The company's first operations centered on wildcat and development fields in Kansas, Oklahoma, Texas, Louisiana, and Alabama. As well as having ties to the Mexican Eagle Oil Company, Amerada Corporation by 1920 controlled two subsidiaries, Goodrich Oil Company and Cameron Oil Company. Early successes were in major fields in Kansas, such as the Urschel, and in Oklahoma (the Osage, Seminole, Cromwell, and others). In 1923, DeGolyer was one of the first and most vocal advocates for systematic, as opposed to guesswork, exploration for certain kinds of oil traps around salt domes, frequently found in the Gulf of Mexico states. After state, congressional, and private rumblings about the large land and financial holdings of foreign-controlled oil companies in the United States, between 1924 and 1926 Lord Cowdray sold Amerada stock on the United States market at $26 a share, principally through the Rycade Corporation, to fund the acquisition of oil field holdings in Texas.
As many explorationists and historians acknowledge, much of the drama and success of the Amerada Corporation before and during the Depression was tied closely to its pioneering use of geophysical exploration methods. In 1922, DeGolyer conducted what was apparently the first survey of an oil deposit at the famous Spindletop Salt Dome in Texas using advanced geophysical techniques. To further develop and perfect these methods, in 1925, after oil's recovery from approximately 50 cents to $3 a barrel, DeGolyer together with J. Clarence Karcher organized a subsidiary company, Geophysical Research Corporation (GRC) of New Jersey, which established numerous patents and which eventually spawned Geophysical Service, Incorporated, now Texas Instruments. Pioneering many early joint ventures, Amerada's first major success in new field prospecting by geophysical methods came with the discovery of the Nash dome, along with ten others elsewhere, on a lease held by Louisiana Land and Exploration Company (LL&E), systematically exploring over three million acres of south Louisiana swamps in a fraction of the time of prior surveys. GRC undertook another major survey for Amerada Corporation in 1927 and 1928, finding oil deposits in the Wilcox sands, which had been missed by many other major and independent oil companies. DeGolyer's innovations and discoveries led to his becoming president in 1929, and in 1930 chairman of the board of Amerada. Notwithstanding continued exploration successes because of geophysical innovations developed during the Depression, in 1932 DeGolyer resigned from the company to continue work as an independent consultant and exploration company.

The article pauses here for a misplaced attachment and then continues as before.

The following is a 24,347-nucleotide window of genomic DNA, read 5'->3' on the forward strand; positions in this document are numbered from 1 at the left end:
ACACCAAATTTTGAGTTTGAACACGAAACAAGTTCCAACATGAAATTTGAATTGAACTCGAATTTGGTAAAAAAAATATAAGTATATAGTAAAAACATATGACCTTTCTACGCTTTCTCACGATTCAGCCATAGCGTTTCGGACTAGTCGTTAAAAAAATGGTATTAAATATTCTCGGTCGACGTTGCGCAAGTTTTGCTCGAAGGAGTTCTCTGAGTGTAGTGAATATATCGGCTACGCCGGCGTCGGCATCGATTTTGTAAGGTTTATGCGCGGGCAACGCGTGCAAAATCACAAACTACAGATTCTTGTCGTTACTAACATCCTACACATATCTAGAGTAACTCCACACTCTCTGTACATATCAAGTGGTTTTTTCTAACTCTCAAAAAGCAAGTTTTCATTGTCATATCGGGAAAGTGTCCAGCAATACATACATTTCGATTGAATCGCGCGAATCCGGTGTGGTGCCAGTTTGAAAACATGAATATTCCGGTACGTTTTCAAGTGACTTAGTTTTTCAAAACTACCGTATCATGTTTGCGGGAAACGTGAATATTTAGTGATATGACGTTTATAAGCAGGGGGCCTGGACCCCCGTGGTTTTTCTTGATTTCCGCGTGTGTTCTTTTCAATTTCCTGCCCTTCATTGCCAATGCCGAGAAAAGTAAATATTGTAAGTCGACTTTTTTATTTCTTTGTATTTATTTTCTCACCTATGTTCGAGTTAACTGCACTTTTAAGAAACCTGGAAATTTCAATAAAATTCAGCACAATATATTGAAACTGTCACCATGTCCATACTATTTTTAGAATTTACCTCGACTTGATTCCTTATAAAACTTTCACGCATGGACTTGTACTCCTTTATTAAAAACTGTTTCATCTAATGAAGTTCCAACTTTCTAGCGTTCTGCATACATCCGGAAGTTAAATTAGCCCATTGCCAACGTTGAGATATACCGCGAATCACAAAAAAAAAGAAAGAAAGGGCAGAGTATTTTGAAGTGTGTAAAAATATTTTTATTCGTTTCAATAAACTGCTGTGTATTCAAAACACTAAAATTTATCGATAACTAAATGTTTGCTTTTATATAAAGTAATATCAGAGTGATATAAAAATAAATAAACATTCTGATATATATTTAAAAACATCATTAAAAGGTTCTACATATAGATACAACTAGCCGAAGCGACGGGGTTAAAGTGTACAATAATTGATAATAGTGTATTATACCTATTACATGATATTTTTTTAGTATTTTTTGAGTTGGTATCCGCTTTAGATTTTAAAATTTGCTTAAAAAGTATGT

After extensive joint seismic exploration survey in 1933, Amerada and Stanolind Oil & Gas made the first discoveries in the famous Katy, Texas, oil and gas fields. Further extension surveys led to other discoveries near Houston, Texas. In 1945, Amerada was responsible for finding another major reservoir in the west Texas Permian Basin. The history of the famous North Dakota Williston Basin oil fields emerged into geological and public attention when Amerada, between 1951 and 1953, completed major reconnaissance seismic surveys leading to an important wildcat discovery, in the Nesson anticline.